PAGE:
Rank #1: Mulgrew Miller
The versatile pianist Mulgrew Miller was never confined by the boundaries of the piano -- or of one particular sound. In this 2001 interview with Murray Street's Ave Carrillo, he remembers his move from the Methodist church to the Ellington Orchestra to the resurgent 1980s New York jazz scene. He remained a mainstay of that scene until he passed away on May 29, 2013.
Rank #2: Michael Cuscuna
Michael Cuscuna is the co-founder of Mosaic Records, a jazz label that specializes in limited edition boxed sets that collect both the released and unreleased recordings of artists like Thelonious Monk, Louis Armstrong, and Sam Rivers. In this interview he traces his path from radio dj to record producer and denizen of long forgotten archives.
Rank #3: Reid Anderson
Reid Anderson is the bassist for The Bad Plus, a trio which also includes fellow Minnesotans, pianist Ethan Iverson and drummer Dave King. Anderson talks about being part of a "leaderless" trio, and avant garde tinged covers of rock and pop songs.
Rank #4: Stefon Harris
Stefon Harris has been hammering out cascades of sound on the marimba and vibraphone since 1996. A leader of his own groups, he's recorded six solo albums for Concord and Blue Note, and has played with Ry Cooder, Joe Henderson and the SF Jazz Collective.
Rank #5: Mary Halvorson
Guitarist and composer Mary Halvorson pushes into new territory with daring, unpredictable improvisations. Though rooted in jazz, her guitar sound is personal, well-crafted, and borrows practices from rock and experimental music. A longtime member of saxophonist Anthony Braxton's ensembles, she leads a trio, quintet and septet, and is a member of almost two dozen other groups.
Rank #6: The Three Cohens
Siblings Yuval, Anat and Avishai Cohen have been developing their musical connection since birth -- while growing up together in Tel Aviv, attending the Berklee School of Music and now in their band 3 Cohens. In this Jazz at Lincoln Center Listening Party, they discuss their musical education in Israel and how three siblings come together in one band.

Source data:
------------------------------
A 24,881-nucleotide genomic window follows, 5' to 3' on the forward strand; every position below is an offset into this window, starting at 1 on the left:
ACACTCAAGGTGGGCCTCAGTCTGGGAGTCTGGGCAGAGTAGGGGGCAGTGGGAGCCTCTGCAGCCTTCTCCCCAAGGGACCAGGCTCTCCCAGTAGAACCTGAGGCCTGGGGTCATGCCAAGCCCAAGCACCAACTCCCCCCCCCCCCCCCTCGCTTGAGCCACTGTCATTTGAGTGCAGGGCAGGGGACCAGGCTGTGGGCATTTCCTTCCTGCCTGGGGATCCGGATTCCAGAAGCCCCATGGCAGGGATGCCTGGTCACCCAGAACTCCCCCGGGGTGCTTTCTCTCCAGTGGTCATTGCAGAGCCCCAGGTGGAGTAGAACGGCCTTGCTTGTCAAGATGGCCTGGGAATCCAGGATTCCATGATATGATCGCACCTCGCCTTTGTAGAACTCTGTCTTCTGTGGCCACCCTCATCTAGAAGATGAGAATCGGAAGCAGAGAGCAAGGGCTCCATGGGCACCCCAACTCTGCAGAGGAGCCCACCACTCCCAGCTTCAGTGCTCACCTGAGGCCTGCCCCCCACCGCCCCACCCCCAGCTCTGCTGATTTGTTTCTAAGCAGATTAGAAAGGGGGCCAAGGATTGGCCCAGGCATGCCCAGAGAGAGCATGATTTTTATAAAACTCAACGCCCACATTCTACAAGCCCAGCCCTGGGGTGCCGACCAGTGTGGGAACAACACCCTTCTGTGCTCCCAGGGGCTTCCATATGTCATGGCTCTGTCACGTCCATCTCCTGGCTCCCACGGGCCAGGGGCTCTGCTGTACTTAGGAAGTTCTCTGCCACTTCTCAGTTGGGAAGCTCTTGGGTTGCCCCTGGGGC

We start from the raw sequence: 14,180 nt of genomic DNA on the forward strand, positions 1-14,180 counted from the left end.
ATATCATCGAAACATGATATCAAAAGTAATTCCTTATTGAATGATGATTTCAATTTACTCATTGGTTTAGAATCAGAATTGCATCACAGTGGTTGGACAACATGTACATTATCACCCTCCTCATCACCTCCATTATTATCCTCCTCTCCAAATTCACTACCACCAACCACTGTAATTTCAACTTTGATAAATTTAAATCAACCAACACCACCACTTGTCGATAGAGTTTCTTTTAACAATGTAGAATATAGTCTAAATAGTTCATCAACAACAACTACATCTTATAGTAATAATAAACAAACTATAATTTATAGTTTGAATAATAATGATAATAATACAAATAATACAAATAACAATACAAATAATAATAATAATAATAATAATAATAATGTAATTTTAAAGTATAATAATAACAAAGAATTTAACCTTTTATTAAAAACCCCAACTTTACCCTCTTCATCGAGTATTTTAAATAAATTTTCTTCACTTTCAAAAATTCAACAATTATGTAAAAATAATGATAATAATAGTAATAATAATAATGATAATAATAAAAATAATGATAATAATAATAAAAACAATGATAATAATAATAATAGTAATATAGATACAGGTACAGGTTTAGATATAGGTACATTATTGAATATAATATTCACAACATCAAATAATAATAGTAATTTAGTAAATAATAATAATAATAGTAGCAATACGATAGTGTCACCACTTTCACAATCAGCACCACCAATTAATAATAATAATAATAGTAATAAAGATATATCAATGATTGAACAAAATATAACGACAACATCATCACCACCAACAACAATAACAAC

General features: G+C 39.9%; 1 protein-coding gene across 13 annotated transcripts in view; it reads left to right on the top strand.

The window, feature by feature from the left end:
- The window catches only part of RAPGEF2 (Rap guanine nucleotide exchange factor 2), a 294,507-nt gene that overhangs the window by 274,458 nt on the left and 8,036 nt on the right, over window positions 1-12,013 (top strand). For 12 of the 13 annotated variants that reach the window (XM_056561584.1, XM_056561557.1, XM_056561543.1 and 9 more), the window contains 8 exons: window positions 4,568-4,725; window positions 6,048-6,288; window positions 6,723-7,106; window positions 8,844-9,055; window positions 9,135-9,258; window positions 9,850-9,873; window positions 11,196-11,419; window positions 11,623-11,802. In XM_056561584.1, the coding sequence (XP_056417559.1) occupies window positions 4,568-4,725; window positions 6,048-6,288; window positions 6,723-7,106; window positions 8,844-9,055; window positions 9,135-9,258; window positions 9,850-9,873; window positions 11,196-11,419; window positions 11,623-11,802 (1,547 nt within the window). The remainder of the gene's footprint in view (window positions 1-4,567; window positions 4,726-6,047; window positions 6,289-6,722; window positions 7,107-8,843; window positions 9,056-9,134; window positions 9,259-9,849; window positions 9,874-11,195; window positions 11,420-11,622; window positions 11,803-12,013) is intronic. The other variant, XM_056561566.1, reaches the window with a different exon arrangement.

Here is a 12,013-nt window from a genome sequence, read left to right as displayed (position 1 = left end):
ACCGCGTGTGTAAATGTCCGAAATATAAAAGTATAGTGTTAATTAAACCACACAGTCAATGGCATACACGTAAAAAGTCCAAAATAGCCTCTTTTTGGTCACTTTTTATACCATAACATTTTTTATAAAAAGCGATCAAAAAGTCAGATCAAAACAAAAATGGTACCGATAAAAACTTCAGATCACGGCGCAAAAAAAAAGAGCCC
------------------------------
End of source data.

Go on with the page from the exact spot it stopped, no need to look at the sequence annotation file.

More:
Rank #7: Bill Frisell (ReBroadcast)
For over thirty years ,the guitarist and composer Bill Frisell has mined jazz, country, bluegrass, and rock and forged these sounds into a unified whole. In this Jazz at Lincoln Center Listening Party, he discusses how he forms his original ensemble sound and remembers his collaborator and friend, the late drummer Paul Motian.
Rank #8: Freddie Hubbard
In 1958, when twenty year-old Freddie Hubbard moved to New York City, the city was full of legends in the making - Lee Morgan, Ornette Coleman, John Coltrane and many others. Hubbard, who died in 2008, jammed with all of them and hones his sound to become one of the defining voices of 1960s hard bop. In our 1992 interview by Bill Brower and Steve Rowland, Hubbard looked back to the Brooklyn music scene in the early 60s.
Rank #9: Christian McBride
With a style steeped in jazz, classical, funk and hip hop -- Christiane McBride has played on more than three hundred recordings. The Philadelphia born bassist is one of the most sought after players in jazz. Our producer David Goren talked with McBride about the Philly tradition, his own work in jazz and the shrinking distances in the world of music.
Rank #10: Gary Burton (Recast)
Vibraphonist Gary Burton's album Hot House with pianist Chick Corea has been nominated for two Grammy awards this February. Burton's also demonstrated a knack for discovering and collaborating with great guitarists -- Bill Frisell, Mick Goodrick, Pat Metheny and most recently 24 year old Julian Lage. In a Jazz at Lincoln Center Listening Party, Burton and Lage discuss their "chamber" approach to jazz and the unique sound of the "guitarvibe."